• (source: Nielsen Book Data)9781138632035 20171227
Educators clamor to provide top-notch lessons and resources for students, but if students lack executive function, even the best materials won't produce the desired results. If students haven't developed the brain-based skills to focus, catch and correct errors, identify cause-and-effect relationships, and more, they can't make sense of lessons. Executive function is the missing link to student achievement. But how can you develop this in the classroom? In this new book, bestselling author Nancy Sulla has the answers. She explains how building executive function requires a combination of activities, structures, and teacher facilitation strategies aimed at six increasingly complex life skills that should be the goal of any school: conscious control, engagement, collaboration, empowerment, efficacy, and leadership. She also offers a variety of examples, activities, and structures fit for every grade level and subject area. With the book's practical strategies and tools, you will be inspired, armed, and ready to establish a clear framework for building executive function in all your students.
(source: Nielsen Book Data)9781138632035 20171227
Education Library (Cubberley)
xiii, 272 pages ; 22 cm.
  • Chapter 1. Introduction: The Problem of Integrating Classroom Management into the Lives of Those Learning to Teach Chapter 2. Teaching without Classroom Management Coursework: A Case Study-Methods II into Student Teaching Chapter 3. Teaching without Classroom Management Coursework: A Case Study-Student Teaching into Teaching Chapter 4. The Dynamic Classroom Management Approach (DCMA): What It Is and How It Can Be Integrated into Methods Courses Chapter 5. Teaching with Classroom Management Coursework: A Case Study-Methods II into Student TeachingChapter 6. Teaching with Classroom Management Coursework: A Case Study-Student Teaching into Teaching Chapter 7. Conclusion.
  • (source: Nielsen Book Data)9783319638492 20171204
This book investigates the impact of integrating culturally relevant and pedagogically dynamic classroom management strategies into the curriculum of an urban secondary education pre-service methods course. The book begins by framing the problem of integrating classroom management into the lives of those learning to teach impact. It then examines multiple case studies of students from the study's control cohort who did not have classroom management coursework in their methods course. After breaking down the challenges encountered by the control students, the book offers DCMA as a framework from which teacher educators might create an integrative methods course. The book then analyzes students from the study's experimental cohort and how they benefited from such an integrative course throughout their teacher preparation and into their first year of teaching.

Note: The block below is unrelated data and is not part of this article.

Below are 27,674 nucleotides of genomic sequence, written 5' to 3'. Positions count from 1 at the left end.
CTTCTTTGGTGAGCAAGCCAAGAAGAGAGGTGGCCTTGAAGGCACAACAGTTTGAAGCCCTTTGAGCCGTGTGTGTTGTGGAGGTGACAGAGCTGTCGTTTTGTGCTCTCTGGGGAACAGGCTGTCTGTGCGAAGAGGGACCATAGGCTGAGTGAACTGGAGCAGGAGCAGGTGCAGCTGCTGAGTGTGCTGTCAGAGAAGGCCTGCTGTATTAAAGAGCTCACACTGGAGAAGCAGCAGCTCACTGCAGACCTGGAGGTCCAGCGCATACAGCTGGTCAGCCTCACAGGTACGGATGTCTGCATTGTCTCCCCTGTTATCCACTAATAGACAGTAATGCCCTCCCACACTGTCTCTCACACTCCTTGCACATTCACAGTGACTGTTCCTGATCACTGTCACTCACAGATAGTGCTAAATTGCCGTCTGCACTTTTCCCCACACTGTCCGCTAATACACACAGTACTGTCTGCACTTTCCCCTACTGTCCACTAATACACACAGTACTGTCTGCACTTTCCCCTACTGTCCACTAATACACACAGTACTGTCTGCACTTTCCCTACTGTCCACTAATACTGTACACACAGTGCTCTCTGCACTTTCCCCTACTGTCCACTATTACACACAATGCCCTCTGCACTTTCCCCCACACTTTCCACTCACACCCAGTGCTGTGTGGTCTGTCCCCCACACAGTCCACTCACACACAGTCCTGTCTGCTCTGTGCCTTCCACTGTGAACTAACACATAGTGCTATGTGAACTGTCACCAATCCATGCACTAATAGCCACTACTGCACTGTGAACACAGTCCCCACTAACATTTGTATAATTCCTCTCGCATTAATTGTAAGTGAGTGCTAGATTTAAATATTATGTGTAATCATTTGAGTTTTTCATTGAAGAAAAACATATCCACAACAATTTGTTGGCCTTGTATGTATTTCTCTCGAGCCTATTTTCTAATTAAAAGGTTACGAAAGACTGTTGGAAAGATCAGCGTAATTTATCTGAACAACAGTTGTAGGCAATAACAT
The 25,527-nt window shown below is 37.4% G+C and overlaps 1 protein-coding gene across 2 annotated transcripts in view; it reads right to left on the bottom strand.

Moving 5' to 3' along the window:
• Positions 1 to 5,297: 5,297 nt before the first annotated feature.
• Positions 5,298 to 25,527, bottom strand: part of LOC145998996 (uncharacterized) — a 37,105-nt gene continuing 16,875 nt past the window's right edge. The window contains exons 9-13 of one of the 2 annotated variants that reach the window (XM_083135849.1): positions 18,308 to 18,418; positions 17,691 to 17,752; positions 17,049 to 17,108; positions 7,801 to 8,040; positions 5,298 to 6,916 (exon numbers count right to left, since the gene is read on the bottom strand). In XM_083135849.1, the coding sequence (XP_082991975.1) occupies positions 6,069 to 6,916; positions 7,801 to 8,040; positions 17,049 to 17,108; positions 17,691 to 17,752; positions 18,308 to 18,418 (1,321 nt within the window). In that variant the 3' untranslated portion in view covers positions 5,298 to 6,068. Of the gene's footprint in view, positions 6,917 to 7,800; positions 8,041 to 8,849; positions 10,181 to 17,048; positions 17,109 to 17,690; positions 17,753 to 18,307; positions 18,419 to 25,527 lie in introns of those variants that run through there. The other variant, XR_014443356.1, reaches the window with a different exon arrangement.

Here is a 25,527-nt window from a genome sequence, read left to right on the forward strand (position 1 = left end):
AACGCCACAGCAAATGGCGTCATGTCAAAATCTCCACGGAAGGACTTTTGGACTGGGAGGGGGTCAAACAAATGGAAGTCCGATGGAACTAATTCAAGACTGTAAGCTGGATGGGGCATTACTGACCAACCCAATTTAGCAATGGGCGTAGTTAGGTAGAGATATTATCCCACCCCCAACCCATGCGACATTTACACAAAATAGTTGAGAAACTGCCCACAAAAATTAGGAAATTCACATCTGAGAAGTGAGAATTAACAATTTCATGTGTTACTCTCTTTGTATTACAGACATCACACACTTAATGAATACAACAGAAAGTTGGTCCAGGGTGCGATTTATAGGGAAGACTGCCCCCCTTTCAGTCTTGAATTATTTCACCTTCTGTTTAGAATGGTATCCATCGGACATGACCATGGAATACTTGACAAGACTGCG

(source: Nielsen Book Data)9783319638492 20171204
Education Library (Cubberley)
130 pages : illustrations ; 20 cm.
  • Contents CHAPTER 1: INTRODUCTION TO HUMAN COGNITION Introduction and Overview Information Processing Model of Human Cognition Consciousness or Working Memory Long-term Memory * Declarative Memory * Procedural Memory Summary of Key Ideas CHAPTER 2: ATTENTION AND PREPARING TO LEARN Attention * Our attention is limited Attention and Learning * People focus their attention on things that are novel, emotional, or physically distinct * People focus their attention on relevant stimuli Using Knowledge of Attention: Student perspective Using Knowledge of Attention: Teacher perspective * Ensuring students pay attention to information helps them learn * Ensuring students avoid attending to distracting information Summary of Key Ideas CHAPTER 3: IMPROVING MEMORY Distributed Practice * Distributed practice is more beneficial when there is a time gap between study episodes * The distributed practice effect is more pronounced when there is a time gap between the last study episode and the final test Using Distributed Practice: Student perspective Using Distributed Practice: Teacher perspective Retrieval practice * Retrieving information from memory is beneficial for learning * When using retrieval practice, attempting to recall is more beneficial than attempting to recognize * How much time should pass between initial study and retrieval practice? Using Retrieval Practice: Student perspective Using Retrieval Practice: Teacher perspective Summary of Key Ideas CHAPTER 4: IMPROVING COMPREHENSION Comprehension Generating Questions * Generating high quality questions is beneficial for comprehension Elaborating and Explaining Text * Generating explanations is beneficial for learning * When encoding information, making information meaningful facilitates memory Graphic Organizers * Completing a graphic organizer is beneficial for learning Improving Comprehension: Student perspective Improving Comprehension: Teacher perspective Summary of Key Ideas Conclusions GLOSSARY REFERENCES.
  • (source: Nielsen Book Data)9781138229549 20171017